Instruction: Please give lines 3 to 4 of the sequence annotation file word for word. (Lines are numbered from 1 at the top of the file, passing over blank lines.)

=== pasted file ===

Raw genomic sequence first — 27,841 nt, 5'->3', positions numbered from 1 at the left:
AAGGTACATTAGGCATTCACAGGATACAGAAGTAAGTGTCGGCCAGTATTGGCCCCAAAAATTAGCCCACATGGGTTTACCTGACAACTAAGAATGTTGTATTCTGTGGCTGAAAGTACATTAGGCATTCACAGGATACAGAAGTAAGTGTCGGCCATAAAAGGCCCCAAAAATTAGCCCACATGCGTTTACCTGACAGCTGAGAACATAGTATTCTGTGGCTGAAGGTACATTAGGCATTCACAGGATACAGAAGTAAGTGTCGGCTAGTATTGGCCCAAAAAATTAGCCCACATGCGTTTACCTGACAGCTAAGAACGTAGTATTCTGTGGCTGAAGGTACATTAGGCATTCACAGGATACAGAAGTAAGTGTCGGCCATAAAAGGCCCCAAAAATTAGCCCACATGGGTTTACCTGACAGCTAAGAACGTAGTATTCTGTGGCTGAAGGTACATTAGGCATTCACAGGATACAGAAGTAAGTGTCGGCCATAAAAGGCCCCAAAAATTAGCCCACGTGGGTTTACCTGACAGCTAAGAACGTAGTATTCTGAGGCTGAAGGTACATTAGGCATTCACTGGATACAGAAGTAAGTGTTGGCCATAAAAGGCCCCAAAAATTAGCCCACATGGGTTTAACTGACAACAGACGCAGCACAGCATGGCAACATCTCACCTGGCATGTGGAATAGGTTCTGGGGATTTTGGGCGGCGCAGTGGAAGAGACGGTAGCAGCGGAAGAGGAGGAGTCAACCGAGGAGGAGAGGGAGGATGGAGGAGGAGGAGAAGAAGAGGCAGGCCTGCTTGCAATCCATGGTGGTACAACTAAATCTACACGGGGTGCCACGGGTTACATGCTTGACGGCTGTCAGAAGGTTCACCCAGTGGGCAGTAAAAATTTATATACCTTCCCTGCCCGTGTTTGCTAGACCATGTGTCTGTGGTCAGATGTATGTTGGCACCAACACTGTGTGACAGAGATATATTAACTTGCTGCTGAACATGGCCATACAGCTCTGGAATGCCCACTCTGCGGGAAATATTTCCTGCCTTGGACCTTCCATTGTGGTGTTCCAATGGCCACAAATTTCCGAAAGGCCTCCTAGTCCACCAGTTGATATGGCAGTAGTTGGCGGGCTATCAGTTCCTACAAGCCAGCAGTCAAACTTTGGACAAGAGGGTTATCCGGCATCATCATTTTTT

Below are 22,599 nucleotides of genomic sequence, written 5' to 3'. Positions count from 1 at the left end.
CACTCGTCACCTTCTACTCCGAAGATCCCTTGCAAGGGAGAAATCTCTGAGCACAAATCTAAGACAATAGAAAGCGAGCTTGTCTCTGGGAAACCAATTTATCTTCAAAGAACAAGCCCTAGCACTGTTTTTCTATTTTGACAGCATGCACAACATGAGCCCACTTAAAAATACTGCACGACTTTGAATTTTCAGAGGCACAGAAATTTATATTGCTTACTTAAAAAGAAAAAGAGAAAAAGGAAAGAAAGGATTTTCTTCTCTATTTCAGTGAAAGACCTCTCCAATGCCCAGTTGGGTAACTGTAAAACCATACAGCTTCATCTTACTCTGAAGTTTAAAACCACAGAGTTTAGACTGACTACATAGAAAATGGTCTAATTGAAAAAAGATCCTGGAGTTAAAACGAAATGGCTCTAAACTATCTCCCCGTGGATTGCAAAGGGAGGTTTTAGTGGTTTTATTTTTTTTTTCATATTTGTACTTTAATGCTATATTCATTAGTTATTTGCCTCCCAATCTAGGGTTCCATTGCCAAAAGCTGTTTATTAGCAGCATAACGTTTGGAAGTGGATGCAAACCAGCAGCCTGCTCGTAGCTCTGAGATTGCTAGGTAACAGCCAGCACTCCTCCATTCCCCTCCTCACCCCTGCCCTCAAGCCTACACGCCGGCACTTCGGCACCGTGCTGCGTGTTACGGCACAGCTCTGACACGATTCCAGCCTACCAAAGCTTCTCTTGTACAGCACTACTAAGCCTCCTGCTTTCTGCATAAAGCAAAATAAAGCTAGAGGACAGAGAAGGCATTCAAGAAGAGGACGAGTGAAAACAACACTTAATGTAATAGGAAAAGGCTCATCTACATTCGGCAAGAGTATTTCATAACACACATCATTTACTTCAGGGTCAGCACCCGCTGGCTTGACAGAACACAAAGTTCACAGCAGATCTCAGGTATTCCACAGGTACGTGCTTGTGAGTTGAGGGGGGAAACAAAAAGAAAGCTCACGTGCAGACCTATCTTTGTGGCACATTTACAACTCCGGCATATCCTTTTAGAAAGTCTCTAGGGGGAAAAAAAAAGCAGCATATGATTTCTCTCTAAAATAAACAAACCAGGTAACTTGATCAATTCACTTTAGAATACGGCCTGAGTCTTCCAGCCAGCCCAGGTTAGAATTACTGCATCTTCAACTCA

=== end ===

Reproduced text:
Below are 22,599 nucleotides of genomic sequence, written 5' to 3'. Positions count from 1 at the left end.
CACTCGTCACCTTCTACTCCGAAGATCCCTTGCAAGGGAGAAATCTCTGAGCACAAATCTAAGACAATAGAAAGCGAGCTTGTCTCTGGGAAACCAATTTATCTTCAAAGAACAAGCCCTAGCACTGTTTTTCTATTTTGACAGCATGCACAACATGAGCCCACTTAAAAATACTGCACGACTTTGAATTTTCAGAGGCACAGAAATTTATATTGCTTACTTAAAAAGAAAAAGAGAAAAAGGAAAGAAAGGATTTTCTTCTCTATTTCAGTGAAAGACCTCTCCAATGCCCAGTTGGGTAACTGTAAAACCATACAGCTTCATCTTACTCTGAAGTTTAAAACCACAGAGTTTAGACTGACTACATAGAAAATGGTCTAATTGAAAAAAGATCCTGGAGTTAAAACGAAATGGCTCTAAACTATCTCCCCGTGGATTGCAAAGGGAGGTTTTAGTGGTTTTATTTTTTTTTTCATATTTGTACTTTAATGCTATATTCATTAGTTATTTGCCTCCCAATCTAGGGTTCCATTGCCAAAAGCTGTTTATTAGCAGCATAACGTTTGGAAGTGGATGCAAACCAGCAGCCTGCTCGTAGCTCTGAGATTGCTAGGTAACAGCCAGCACTCCTCCATTCCCCTCCTCACCCCTGCCCTCAAGCCTACACGCCGGCACTTCGGCACCGTGCTGCGTGTTACGGCACAGCTCTGACACGATTCCAGCCTACCAAAGCTTCTCTTGTACAGCACTACTAAGCCTCCTGCTTTCTGCATAAAGCAAAATAAAGCTAGAGGACAGAGAAGGCATTCAAGAAGAGGACGAGTGAAAACAACACTTAATGTAATAGGAAAAGGCTCATCTACATTCGGCAAGAGTATTTCATAACACACATCATTTACTTCAGGGTCAGCACCCGCTGGCTTGACAGAACACAAAGTTCACAGCAGATCTCAGGTATTCCACAGGTACGTGCTTGTGAGTTGAGGGGGGAAACAAAAAGAAAGCTCACGTGCAGACCTATCTTTGTGGCACATTTACAACTCCGGCATATCCTTTTAGAAAGTCTCTAGGGGGAAAAAAAAAGCAGCATATGATTTCTCTCTAAAATAAACAAACCAGGTAACTTGATCAATTCACTTTAGAATACGGCCTGAGTCTTCCAGCCAGCCCAGGTTAGAATTACTGCATCTTCAACTCA